Pregnancy and pregnancy planning in the new parenting culture
Tuesday 22nd and Wednesday 23rd June 2010
University of Kent, Canterbury
Seminar theme: The University of Kent’s School of Social Policy, Sociology and Social Research and the Kent Centre for Law, Gender and Sexuality have organised an international conference, bringing together academics from a range disciplines, to discuss the way in which pregnancy is being re-conceptualised at a time when parenthood has become the object of increasing attention and concern. The event is supported by the Economic and Social Research Council (ESRC) and British Pregnancy Advisory Service (bpas).
Speakers will address how anxieties about parenting are ‘extending backwards’ into pregnancy and even pre-conception, with potential parents increasingly being regarded as in need of ‘parent training’. Papers will consider the validity and impact of claims that a healthy baby requires a stress-free pregnancy; the impact of contemporary parenting culture on reproductive decision-making, in particular, abortion; the increasing pressure for men to become actively involved not just in baby-care but in guiding and supporting their partner’s antenatal choices; and the way in which the new norm of ‘intensive parenthood’ is shaping the regulation of reproductive technology. The conference will also include a comparative discussion of US and UK controversies surrounding the consumption of drugs and alcohol by pregnant women.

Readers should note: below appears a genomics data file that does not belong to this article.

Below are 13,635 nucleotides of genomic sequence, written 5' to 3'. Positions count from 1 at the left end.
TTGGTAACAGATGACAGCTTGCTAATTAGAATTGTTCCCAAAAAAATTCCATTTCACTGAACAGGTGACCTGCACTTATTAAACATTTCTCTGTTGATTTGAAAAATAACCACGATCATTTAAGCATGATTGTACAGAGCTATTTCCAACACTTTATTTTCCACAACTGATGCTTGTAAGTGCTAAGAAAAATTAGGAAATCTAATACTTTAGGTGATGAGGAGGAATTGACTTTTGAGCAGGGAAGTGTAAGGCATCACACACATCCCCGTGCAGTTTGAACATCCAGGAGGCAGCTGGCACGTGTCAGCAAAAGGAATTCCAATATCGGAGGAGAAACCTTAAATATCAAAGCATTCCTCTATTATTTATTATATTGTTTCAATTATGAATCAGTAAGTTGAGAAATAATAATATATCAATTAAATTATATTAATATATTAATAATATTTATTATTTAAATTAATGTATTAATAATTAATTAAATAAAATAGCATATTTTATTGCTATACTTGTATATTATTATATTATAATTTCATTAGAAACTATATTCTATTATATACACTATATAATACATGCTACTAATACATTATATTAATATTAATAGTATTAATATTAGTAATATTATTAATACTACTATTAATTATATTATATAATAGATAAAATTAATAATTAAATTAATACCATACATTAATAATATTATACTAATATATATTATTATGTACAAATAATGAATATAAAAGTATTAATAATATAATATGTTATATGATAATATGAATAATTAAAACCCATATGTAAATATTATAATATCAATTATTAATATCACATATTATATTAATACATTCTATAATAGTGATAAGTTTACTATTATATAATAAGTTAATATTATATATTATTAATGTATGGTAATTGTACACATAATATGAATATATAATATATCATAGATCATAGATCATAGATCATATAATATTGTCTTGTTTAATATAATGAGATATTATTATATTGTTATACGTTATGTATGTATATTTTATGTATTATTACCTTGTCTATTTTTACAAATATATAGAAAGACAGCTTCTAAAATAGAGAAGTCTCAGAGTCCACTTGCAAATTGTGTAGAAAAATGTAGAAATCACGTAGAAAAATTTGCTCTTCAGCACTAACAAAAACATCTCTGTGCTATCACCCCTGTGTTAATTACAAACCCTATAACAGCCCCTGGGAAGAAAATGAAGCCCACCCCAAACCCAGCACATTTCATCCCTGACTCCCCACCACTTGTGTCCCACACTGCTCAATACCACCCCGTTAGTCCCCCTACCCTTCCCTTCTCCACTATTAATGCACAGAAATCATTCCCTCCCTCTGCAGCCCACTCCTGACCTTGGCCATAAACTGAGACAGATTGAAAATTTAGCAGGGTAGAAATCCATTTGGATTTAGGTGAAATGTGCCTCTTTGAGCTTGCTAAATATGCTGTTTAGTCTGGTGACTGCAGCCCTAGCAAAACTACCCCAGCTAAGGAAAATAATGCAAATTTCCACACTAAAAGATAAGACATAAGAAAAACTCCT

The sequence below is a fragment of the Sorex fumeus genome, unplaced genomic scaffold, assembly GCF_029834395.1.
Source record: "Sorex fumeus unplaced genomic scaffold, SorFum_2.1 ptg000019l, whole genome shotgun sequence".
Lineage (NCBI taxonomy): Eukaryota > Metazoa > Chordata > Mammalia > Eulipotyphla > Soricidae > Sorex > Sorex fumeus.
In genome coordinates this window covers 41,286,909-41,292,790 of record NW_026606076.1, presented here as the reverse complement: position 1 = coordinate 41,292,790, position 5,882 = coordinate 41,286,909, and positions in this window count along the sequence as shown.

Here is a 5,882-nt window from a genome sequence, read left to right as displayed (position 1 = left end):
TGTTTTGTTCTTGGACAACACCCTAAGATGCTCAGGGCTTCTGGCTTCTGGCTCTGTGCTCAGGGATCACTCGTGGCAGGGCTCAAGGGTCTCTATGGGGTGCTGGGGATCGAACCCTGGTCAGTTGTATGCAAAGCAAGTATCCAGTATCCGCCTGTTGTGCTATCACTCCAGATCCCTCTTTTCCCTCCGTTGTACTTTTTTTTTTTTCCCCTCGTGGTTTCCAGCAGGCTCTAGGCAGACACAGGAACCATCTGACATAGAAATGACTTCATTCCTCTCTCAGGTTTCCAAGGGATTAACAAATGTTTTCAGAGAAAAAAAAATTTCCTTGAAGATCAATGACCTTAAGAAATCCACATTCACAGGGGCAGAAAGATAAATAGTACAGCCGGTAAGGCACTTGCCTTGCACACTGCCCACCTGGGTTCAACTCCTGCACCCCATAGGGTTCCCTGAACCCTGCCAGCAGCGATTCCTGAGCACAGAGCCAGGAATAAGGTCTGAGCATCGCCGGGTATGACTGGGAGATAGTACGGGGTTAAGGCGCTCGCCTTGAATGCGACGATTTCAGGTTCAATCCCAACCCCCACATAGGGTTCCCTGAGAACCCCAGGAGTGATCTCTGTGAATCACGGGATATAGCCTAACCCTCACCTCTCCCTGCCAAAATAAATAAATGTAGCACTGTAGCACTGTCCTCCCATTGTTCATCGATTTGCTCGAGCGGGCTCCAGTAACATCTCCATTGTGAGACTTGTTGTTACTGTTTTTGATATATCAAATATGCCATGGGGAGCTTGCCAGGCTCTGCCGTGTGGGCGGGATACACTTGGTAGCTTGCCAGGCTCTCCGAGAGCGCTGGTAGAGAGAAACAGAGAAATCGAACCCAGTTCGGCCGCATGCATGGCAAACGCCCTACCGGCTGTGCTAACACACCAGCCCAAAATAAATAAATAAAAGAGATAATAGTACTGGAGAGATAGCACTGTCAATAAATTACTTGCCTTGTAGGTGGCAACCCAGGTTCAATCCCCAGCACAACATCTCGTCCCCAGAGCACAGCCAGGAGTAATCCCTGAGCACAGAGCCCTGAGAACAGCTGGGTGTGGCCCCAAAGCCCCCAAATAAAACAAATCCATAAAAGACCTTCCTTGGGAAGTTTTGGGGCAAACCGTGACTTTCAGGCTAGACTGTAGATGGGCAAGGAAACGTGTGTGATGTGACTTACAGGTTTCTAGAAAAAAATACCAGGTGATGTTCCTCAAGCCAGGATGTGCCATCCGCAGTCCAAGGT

The two-day conference will continue the success of the ESRC-funded ‘Changing Parenting Culture’ seminar series and develop the work of Parenting Culture Studies, a network of academics co-ordinated by Dr Ellie Lee, senior lecturer in social policy at Kent university. ‘Pregnancy and Pregnancy Planning in Contemporary Parenting Culture’ will take forward this work by focusing on contemporary thinking about mothers, fathers, conception and pregnancy. The event is being organised by Kent University colleagues Dr Jan Macvarish (Centre for Health Services Studies), Professor Sally Sheldon (Kent Law School) and Dr Ellie Lee (School of Sociology, Social Policy and Social Research).